Swans on the River Brue

Winsford Packhorse Bridge

       
Bridge Name:   Winsford Packhorse Bridge
No.:   14
Location:   Winsford SS 9057 3516
Build Date:   probably medieval in origin. It was restored in 1952 following flood damage.
Engineer:  
     
       
Copyright
Description:    

Packhorse bridge at Winsford, 17th century with two segmental arches and a roadway width of 3 ft 6 ins. The packhorse bridge is at SS 90573516. Packhorse bridge close to Vicarage Bridge at Winsford. It has two semicircular arches with a total span of about 30 ft. The width between the parapets is 3 ft 6 ins. This may be the bridge referred to as having been recently "re-edificed" in the Quarter Sessions of 1628. Winsford Packhorse Bridge. Scheduled. (4 & 5) 16/3 Pack-horse Bridge (over river Exe). Listed Grade 2*. Picturesque narrow stone bridge with footway about 3' 6" wide, cobbles, stone parapets, restored following 1952 flood damage Two semi-circular head arches. Ancient Monument. The narrow bridge across the Exe at SS 90573516, some 40m W of the main bridge (Vicarage Bridge), is as described. Nonetheless, even allowing for some alteration in 1952, it is rather ornamental in appearance being built of coursed till-like stones. Also it is rather narrow for a packhorse bridge, and its parapets at 0.9m rather high. More probably a footbridge than a packhorse bridge. SS 93 NW Winsford CP Winsford Village 14/152 Packhorse bridge over River Exe at NGR SS 90573516 6.4.59 GV Grade II* Packhorse bridge over River Exe. Medieval in origin, restored 1952. Flat bedded slate, saddle back coping of slate end on end. Two arch span, semicircular arches, random rubble voussoirs, brief cutwater between an upstream side, none on down streem. Parapet ramped up to centre, pebble path between. Scheduled Ancient Monument (Somerset County No 38). (Photograph in NMR).1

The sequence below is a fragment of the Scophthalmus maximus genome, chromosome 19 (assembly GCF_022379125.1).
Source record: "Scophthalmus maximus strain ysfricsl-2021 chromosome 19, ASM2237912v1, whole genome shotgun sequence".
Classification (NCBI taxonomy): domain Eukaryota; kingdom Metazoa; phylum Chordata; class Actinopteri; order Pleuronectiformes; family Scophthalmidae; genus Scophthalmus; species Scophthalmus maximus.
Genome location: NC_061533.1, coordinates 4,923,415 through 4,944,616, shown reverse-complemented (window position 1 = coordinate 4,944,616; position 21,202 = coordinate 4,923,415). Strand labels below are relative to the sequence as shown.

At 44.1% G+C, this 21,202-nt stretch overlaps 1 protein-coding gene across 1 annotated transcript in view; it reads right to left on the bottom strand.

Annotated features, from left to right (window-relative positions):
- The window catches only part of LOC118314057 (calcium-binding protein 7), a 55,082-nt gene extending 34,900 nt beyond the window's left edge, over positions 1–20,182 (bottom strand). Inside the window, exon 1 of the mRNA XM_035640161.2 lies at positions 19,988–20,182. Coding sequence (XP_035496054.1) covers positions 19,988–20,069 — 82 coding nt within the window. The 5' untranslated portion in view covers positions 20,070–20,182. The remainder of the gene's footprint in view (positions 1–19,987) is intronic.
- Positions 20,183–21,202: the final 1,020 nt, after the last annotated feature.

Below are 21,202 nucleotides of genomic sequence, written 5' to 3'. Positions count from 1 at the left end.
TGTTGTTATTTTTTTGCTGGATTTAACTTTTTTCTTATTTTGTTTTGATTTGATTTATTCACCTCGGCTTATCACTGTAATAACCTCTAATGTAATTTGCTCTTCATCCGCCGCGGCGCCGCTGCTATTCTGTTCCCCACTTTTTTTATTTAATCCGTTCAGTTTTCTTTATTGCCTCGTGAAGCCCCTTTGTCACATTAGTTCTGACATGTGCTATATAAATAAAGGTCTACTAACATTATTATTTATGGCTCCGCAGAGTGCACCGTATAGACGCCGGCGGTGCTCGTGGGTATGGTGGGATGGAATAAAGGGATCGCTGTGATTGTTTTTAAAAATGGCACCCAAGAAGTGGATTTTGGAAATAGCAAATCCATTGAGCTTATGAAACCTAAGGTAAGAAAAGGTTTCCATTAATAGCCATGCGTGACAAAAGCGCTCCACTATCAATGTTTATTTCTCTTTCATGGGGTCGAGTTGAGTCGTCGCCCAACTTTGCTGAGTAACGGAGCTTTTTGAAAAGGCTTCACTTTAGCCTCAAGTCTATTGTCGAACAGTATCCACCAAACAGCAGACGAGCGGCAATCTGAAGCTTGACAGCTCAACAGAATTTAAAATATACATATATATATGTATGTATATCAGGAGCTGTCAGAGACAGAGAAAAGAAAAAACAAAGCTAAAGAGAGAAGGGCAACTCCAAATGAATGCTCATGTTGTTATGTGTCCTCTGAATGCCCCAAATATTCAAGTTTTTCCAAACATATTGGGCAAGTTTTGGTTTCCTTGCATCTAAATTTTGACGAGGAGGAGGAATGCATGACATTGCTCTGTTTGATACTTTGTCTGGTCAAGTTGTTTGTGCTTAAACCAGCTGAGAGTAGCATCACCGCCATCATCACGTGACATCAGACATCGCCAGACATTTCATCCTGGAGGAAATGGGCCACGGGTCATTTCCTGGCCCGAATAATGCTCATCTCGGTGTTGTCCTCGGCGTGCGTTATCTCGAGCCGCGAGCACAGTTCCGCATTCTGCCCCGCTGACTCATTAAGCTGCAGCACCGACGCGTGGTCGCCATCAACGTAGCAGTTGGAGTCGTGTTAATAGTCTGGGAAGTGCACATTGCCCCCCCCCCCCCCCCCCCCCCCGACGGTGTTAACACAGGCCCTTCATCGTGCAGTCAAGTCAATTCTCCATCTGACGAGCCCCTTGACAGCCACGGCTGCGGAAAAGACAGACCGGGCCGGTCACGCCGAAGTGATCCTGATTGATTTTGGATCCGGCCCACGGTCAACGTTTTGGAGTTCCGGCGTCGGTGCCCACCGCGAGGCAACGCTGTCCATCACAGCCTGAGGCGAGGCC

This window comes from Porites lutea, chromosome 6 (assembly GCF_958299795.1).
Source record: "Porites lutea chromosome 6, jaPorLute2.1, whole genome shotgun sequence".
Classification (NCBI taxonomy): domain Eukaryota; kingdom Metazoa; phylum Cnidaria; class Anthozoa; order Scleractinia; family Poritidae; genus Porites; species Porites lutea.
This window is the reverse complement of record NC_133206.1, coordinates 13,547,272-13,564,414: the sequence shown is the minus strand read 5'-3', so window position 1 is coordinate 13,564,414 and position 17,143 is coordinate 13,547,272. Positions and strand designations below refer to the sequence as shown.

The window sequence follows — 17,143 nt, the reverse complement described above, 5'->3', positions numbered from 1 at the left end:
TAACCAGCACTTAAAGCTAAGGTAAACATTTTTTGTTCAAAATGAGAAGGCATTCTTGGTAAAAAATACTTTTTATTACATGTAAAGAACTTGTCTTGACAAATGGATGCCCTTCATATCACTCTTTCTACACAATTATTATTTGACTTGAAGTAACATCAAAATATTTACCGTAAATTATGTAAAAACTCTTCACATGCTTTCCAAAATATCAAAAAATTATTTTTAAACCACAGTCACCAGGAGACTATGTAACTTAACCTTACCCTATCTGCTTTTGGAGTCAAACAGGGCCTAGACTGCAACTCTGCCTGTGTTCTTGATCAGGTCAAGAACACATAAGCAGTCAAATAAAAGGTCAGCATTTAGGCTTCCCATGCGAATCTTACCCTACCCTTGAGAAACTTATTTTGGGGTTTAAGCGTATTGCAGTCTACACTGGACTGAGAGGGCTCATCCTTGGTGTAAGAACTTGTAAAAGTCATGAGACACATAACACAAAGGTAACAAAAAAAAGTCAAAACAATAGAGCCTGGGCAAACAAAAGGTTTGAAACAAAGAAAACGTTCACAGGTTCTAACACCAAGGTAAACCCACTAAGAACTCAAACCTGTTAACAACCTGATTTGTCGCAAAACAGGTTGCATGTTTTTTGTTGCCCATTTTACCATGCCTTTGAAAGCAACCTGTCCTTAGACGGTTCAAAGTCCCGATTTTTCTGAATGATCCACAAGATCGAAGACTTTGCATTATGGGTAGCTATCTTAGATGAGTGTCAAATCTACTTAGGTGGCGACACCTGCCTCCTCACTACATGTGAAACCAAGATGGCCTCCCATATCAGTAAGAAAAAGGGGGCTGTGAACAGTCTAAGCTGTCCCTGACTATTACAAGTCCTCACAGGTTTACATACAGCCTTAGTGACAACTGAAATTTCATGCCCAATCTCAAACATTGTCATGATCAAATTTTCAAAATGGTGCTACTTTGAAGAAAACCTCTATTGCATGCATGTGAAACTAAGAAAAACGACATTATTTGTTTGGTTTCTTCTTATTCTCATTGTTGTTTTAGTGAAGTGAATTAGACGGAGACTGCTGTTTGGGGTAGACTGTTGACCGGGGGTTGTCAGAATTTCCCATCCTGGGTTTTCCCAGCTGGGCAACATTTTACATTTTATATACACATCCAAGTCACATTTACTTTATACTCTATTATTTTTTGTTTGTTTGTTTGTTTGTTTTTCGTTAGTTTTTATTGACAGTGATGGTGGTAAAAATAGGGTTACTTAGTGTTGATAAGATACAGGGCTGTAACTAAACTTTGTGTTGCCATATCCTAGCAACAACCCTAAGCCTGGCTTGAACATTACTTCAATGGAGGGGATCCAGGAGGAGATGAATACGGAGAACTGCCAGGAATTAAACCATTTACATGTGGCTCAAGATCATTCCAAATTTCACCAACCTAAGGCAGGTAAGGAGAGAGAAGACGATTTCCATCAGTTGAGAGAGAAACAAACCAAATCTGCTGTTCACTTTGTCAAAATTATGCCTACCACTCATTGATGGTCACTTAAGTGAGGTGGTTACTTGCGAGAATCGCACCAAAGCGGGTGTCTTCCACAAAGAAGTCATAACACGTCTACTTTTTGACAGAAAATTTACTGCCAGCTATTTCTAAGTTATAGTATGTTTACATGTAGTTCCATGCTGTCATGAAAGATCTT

At Winsford the River Exe was until recently crossed by a stone bridge with three pointed arches, which carried the road to Exford. During the construction of the new trunk road the bridge, which was 15 feet wide, was pulled down to make way for one designed to carry heavier traffic. It was difficult to determine the age of the old bridge. Its arches were pointed in shape and quite in the medieval tradition, and one cut-water on each side had a recess for foot passengers. In the parish books for Winsford for the year 1731 there is a reference to "the new bridge over the River Exe" which very possibly referred to this bridge. On the 6 inch ordnance survey map the bridge is shown as Vicarage Bridge, but no name is given to the pack-horse bridge situated only a short distance away. It is doubtful if a cart bridge was necessary before the year 1731 and the bridge which was reported to the Quarter Sessions of 1628 as having been recently "re-edificed" may have been the present pack-horse bridge. At the sessions the bridge was described as the "Viccaridge Bridge lyeing within the parish of Winsford." The reported damage was reported to have been caused "by the violence of the waters" but the total cost of the works was only 5 13s 11d. The pack-horse bridge has two lofty semicircular arches being a total span of about 30 feet. The width between the parapets is 3 feet 6 inches.2

     
References:   1. Exmoor National Park HER MSO8541
2. THe Ancient Bridges of the South of England - Jervoise


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